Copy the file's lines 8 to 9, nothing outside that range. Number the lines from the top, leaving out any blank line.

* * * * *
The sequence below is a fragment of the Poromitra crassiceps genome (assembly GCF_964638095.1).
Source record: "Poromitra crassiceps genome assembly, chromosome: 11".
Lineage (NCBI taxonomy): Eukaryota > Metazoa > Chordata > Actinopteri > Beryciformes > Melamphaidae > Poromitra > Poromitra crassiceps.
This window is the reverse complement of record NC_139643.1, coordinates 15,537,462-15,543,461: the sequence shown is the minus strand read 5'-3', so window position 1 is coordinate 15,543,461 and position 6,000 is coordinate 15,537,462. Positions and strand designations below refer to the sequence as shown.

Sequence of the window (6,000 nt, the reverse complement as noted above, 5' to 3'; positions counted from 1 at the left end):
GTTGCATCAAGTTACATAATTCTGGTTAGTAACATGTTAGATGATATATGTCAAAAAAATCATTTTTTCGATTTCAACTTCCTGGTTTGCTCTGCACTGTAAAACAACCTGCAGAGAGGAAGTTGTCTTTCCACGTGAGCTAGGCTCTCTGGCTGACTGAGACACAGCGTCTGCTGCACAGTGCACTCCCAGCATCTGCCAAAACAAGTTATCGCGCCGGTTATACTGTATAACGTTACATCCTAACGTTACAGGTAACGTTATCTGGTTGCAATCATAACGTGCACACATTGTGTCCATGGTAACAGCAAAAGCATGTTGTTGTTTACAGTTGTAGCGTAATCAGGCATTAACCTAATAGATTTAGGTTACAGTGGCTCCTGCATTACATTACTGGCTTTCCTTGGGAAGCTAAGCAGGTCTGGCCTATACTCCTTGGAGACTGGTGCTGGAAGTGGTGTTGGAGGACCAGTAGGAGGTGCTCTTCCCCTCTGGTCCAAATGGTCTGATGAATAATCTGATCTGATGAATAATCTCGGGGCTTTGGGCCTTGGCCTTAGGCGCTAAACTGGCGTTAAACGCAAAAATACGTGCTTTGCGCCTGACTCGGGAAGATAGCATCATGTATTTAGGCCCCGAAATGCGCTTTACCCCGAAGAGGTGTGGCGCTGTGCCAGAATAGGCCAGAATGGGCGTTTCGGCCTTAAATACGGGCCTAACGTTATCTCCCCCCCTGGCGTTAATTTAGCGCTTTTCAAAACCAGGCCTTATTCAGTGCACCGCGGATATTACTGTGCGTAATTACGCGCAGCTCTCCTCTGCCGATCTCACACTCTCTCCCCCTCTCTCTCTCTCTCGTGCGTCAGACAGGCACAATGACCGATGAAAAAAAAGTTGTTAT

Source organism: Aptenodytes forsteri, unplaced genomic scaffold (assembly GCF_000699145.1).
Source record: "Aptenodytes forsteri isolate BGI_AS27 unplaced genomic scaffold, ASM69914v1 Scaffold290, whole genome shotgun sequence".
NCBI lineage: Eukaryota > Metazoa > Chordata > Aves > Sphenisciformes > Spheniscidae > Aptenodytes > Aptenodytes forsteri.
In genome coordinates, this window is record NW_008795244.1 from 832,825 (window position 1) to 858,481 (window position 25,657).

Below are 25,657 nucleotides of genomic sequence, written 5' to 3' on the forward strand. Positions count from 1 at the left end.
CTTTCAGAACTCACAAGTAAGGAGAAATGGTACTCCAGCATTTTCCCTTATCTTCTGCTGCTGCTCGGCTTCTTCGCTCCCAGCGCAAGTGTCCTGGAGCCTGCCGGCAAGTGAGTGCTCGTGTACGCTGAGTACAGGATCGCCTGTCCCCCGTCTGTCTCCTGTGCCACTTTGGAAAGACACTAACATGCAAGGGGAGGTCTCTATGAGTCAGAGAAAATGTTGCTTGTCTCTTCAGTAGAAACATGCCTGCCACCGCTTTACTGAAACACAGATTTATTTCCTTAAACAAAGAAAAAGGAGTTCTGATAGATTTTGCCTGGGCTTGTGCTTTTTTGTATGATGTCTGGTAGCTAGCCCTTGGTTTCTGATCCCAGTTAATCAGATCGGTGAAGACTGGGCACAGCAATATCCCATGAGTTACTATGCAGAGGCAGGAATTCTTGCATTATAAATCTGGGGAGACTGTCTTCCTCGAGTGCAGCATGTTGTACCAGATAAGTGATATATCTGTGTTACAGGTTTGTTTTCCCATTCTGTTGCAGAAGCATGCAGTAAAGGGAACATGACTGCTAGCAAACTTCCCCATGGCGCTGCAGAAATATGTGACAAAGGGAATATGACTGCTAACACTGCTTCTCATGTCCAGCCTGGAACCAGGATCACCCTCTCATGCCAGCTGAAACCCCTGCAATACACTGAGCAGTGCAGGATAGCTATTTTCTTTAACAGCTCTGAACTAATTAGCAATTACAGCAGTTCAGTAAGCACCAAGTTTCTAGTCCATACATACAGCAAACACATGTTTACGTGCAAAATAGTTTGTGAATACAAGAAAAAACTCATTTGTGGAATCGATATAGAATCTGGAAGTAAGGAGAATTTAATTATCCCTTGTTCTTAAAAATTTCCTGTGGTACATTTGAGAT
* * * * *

Source record: "Aptenodytes forsteri isolate BGI_AS27 unplaced genomic scaffold, ASM69914v1 Scaffold290, whole genome shotgun sequence".
NCBI lineage: Eukaryota > Metazoa > Chordata > Aves > Sphenisciformes > Spheniscidae > Aptenodytes > Aptenodytes forsteri.